Life is Hard and Not Always Fair

I don’t need to tell you that life doesn’t always work the way we’d like it to.  The fact is life is hard and not always fair.  I learned that the hard way when Donnie died suddenly at the age of fifty-three.

If I had my way, life would be easier and there would be no grief.  Unfortunately, the reality is that I won’t get my way.  But reality is a great teacher as it has helped me to learn, although often slowly and painfully, that the world will not devote itself to making me happy.  That there is no sense in complaining and whining about the way things should be, but never will be.

Life isn’t easy, but the effort, the mistakes and even the frustration of grief all make me the person I am.  One of the great truths of life is that life is full of trials/struggles/change.  It always has been, and it always will be.  Once we understand and accept it, we can look for ways to solve the problems and difficulties that we face as a widow.  This is where we begin to accept the challenges of life.  Instead of letting our hardships defeat us, we dig down deep and discover what we are made of.

The healing of our broken hearts comes at a price.  It comes as the result of time, effort, sacrifice and pain.  Because life is hard we need the resolve to fight back and not let it destroy us.

We live in an imperfect world with other imperfect people.  No one can promise us lives free from pain or disappointment.  Nor can anyone promise us that we will never lose someone we love.

But we are not alone because every living person shares the same predicament of unfairness and suffers the hurt and loss which comes with it.  It’s not a question of whether they experience loss, but how they experience them.

No one escapes life’s unfairness.  Those who heal just learn to accept it and manage it more constructively.  Maybe that’s why so many widows relate to Reinhold Niebuhr’s famous Serenity Prayer.  I had this prayer put on the back of Donnie’s grave stone:

God grant me the serenity to accept the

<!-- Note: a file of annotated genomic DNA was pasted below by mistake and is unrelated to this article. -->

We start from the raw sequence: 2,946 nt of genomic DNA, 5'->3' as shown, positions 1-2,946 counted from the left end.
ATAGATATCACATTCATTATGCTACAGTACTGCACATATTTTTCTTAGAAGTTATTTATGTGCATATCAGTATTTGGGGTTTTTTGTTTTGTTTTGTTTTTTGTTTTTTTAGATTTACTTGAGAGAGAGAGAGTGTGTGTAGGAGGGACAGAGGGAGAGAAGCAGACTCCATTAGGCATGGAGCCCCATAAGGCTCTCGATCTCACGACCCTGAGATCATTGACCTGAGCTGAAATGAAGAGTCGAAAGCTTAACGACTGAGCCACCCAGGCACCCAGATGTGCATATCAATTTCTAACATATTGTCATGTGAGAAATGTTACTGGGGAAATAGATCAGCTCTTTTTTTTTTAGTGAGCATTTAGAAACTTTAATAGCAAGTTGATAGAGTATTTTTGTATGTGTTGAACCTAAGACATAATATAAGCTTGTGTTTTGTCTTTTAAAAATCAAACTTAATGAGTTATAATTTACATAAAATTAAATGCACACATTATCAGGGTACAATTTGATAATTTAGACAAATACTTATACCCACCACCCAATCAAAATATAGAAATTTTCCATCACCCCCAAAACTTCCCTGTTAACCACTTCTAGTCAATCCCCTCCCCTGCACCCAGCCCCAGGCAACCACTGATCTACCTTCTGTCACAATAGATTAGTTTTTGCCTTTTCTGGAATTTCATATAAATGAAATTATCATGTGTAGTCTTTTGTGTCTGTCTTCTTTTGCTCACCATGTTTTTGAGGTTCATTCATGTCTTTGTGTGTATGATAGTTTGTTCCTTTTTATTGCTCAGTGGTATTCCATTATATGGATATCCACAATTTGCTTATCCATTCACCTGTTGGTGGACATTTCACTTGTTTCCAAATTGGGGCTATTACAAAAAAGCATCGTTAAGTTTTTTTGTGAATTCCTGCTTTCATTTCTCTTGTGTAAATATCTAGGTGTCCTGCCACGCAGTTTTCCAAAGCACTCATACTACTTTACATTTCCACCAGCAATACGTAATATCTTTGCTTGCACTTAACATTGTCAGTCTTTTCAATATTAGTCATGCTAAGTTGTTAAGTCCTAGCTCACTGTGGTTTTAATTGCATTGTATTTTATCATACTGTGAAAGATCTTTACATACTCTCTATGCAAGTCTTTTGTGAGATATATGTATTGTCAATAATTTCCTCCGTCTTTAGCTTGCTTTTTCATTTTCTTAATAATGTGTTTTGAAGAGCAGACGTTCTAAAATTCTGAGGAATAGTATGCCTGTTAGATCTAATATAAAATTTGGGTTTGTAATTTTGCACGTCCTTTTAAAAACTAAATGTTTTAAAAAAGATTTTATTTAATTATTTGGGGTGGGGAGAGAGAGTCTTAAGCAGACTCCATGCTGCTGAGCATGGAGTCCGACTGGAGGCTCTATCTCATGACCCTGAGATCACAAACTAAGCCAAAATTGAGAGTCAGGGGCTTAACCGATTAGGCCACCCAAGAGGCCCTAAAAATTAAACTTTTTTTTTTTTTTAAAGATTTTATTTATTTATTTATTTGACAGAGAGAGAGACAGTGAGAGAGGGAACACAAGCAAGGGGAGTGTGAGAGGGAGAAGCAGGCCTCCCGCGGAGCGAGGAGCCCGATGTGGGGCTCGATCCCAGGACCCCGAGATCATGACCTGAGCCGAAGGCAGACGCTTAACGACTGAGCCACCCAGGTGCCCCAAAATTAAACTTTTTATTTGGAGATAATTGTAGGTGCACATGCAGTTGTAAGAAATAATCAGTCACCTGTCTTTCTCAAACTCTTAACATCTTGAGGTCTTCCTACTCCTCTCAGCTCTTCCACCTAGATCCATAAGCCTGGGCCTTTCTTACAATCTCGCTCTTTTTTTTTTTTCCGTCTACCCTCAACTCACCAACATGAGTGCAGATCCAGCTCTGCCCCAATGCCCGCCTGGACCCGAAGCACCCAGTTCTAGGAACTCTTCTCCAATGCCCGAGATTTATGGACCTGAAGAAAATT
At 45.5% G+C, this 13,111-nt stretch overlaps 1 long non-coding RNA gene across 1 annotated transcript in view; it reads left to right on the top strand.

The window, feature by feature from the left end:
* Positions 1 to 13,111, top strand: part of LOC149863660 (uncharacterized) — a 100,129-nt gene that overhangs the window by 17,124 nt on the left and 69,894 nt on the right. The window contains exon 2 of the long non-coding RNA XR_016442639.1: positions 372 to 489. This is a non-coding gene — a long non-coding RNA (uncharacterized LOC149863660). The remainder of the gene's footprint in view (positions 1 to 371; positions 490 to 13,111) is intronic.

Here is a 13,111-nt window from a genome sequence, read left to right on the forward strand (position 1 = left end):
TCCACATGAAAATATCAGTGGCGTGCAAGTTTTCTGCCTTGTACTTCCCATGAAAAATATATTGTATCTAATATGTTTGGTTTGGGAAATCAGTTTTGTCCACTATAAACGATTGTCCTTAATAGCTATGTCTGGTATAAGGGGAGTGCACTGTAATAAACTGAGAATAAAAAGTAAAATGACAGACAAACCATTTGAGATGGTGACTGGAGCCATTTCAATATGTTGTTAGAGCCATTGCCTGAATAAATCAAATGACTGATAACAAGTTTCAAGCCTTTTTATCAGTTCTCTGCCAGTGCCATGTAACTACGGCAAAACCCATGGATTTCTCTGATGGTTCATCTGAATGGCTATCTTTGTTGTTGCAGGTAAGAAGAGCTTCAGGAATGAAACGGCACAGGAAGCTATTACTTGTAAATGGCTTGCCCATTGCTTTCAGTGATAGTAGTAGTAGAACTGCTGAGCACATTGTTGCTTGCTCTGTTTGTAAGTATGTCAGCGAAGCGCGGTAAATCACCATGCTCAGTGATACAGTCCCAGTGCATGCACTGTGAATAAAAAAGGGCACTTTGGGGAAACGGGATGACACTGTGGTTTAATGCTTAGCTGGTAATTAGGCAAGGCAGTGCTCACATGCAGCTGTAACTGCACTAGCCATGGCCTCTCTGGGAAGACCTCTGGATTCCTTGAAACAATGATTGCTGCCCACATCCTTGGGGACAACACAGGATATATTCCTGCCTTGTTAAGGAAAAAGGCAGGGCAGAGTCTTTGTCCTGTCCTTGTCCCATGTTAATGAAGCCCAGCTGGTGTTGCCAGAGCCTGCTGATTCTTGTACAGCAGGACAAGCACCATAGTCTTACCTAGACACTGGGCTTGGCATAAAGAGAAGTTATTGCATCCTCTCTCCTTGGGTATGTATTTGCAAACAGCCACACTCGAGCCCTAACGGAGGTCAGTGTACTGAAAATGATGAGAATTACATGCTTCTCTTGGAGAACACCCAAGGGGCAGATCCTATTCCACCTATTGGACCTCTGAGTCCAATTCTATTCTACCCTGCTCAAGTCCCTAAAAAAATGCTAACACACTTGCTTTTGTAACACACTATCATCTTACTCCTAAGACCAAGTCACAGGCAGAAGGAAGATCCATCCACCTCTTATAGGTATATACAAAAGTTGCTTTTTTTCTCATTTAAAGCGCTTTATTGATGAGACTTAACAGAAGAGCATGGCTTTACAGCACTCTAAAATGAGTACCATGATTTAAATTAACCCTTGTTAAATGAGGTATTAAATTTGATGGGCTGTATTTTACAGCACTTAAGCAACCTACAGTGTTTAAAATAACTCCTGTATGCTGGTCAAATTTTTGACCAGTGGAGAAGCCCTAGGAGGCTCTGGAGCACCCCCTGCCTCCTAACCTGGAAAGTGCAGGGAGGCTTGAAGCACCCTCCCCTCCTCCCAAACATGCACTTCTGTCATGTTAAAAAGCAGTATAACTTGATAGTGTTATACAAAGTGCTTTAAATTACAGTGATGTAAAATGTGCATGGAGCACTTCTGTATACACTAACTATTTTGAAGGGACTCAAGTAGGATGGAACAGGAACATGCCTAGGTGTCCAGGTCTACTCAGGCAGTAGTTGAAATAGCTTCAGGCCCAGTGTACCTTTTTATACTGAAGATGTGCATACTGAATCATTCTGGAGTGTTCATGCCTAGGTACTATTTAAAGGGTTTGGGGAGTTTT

things I cannot change, the courage,

to change the things I can, and the

wisdom to know the difference.

When we are faced with miserable conditions, we are also faced with a decision: whether to give in to them or stand up to them.  Standing up to some of the harsh realities of life requires courage.  No one is born with it.  More than anything else, courage is a decision to love life even when it’s hard and unfair.  Seek out others that understand grieving and healing, because we are not alone in this journey.

If you want to join a group of widows from around the world you can request to join “The Sisterhood of Widows – Private Group for Widows” in Facebook.  This private group is only for the ladies and the rules are strictly enforced, and so this group is not for everyone.

2 Responses

  1. Shirley B
    | Reply

    Is it normal to experience the ebb and flow? My husband passed away 17 months ago today. I was determined at one year I would be finished with the pain. There are days I feel so strong and so grateful and count all my blessings and just when I think I am truly moving on the pain comes again and I question the reason why I have to go through this again. Would love to hear if anyone has experienced this? Thank you. (hoping I’m not going crazy)

    • Mary Francis
      | Reply

      Shirley: Grief isn’t neat and tidy- it follows no rules or time frames. It is a very emotional journey of ups and downs.

      Let grief have its time and when your broken heart is ready it will start to heal.

      Mary Francis

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